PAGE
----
5. A noise-proof, integrated semiconductor current detector comprising:
(a) a semiconductor substrate having a pair of opposite major surfaces;
(b) a Hall effect element formed in the semiconductor substrate for providing a voltage proportional to the strength of a magnetic field applied, the Hall effect element being exposed at one of the pair of major surfaces of the semiconductor substrate;
(c) a control current supply circuit formed in the semiconductor substrate and electrically connected to the Hall effect element for delivering a control current thereto, the control current supply circuit being exposed at said one major surface of the semiconductor substrate;
(d) a Hall voltage output circuit formed in the semiconductor substrate and electrically connected to the Hall effect element for putting out the voltage generated by the Hall effect element, the Hall voltage output circuit being exposed at said one major surface of the semiconductor substrate;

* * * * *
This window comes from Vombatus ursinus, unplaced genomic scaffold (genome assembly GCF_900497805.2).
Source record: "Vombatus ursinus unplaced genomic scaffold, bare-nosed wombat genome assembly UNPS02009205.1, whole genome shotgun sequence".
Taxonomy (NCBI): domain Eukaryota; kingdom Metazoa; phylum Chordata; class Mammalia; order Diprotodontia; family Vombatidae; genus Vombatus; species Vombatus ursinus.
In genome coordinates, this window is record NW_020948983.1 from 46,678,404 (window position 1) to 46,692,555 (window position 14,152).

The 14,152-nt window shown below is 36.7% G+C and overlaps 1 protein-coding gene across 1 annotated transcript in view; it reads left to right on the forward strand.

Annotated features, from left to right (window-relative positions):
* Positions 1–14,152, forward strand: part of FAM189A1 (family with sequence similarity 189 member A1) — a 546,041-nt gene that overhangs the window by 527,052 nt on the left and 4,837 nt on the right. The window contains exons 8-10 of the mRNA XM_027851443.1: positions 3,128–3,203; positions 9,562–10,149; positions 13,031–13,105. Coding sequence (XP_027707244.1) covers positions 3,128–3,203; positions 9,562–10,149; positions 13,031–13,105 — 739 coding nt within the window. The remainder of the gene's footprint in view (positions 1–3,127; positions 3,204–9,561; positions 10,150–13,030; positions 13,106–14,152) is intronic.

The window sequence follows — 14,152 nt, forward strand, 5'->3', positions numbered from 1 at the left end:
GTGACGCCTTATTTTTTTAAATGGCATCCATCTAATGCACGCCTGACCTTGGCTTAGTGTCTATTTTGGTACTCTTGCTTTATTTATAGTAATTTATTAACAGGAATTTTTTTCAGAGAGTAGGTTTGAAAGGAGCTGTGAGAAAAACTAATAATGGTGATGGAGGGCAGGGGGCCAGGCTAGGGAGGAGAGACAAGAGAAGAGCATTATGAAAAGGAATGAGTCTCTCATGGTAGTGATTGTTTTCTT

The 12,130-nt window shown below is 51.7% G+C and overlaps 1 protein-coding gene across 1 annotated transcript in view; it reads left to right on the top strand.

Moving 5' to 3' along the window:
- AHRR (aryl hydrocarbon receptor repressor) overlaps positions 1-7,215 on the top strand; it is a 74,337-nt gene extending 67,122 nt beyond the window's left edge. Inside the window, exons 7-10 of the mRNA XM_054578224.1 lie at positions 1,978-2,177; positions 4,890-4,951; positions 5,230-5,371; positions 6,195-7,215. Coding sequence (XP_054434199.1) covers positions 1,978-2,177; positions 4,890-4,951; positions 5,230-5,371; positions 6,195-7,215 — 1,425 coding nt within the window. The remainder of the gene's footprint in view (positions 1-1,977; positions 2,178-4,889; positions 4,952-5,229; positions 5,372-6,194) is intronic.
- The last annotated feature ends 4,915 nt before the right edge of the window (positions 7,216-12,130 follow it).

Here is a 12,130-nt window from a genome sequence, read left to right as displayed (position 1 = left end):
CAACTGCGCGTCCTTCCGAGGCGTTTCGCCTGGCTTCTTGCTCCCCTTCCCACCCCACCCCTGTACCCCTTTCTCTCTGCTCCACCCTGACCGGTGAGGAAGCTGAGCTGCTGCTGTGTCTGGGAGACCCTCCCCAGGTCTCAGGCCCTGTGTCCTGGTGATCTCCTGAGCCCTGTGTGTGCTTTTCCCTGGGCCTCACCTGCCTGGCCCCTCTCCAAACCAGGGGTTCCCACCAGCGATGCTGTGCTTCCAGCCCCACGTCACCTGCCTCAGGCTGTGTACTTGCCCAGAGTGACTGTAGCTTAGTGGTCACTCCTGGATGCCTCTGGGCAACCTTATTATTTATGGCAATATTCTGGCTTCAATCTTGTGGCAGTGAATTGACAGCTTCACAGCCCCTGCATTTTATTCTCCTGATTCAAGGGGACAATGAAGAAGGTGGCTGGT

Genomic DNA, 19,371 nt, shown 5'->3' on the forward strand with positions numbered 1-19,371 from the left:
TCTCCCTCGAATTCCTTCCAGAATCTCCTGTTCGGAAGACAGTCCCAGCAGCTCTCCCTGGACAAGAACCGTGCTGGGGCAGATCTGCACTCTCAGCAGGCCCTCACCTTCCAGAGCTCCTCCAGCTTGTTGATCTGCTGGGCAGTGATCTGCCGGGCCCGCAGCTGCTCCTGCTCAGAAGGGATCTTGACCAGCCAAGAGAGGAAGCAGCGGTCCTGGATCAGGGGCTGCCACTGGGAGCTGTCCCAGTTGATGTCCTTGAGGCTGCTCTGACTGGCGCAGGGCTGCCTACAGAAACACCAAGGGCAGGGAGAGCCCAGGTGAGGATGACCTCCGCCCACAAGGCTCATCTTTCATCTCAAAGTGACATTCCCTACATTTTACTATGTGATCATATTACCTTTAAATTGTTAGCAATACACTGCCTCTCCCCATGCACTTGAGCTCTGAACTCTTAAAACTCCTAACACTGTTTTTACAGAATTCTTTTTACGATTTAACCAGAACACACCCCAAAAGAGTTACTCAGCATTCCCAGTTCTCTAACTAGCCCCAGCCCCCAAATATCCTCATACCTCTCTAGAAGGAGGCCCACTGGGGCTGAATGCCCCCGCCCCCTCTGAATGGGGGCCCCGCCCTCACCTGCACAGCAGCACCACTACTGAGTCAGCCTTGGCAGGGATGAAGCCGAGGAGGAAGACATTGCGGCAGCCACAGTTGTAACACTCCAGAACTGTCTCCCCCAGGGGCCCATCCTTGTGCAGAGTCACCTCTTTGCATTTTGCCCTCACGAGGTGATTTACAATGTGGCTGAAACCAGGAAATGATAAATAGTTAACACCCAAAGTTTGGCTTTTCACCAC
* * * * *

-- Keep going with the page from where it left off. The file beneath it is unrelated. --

(e) an electrically insulating layer formed on said one major surface of the semiconductor substrate; and
(f) a shielding layer formed on the insulating layer in overlying relationship to both the Hall effect element, the control current supply circuit and the Hall voltage output circuit.
6. A noise-proof, integrated semiconductor current detector as defined in claim 5, further comprising:
(a) a second electrically insulating layer disposed on said shielding layer; and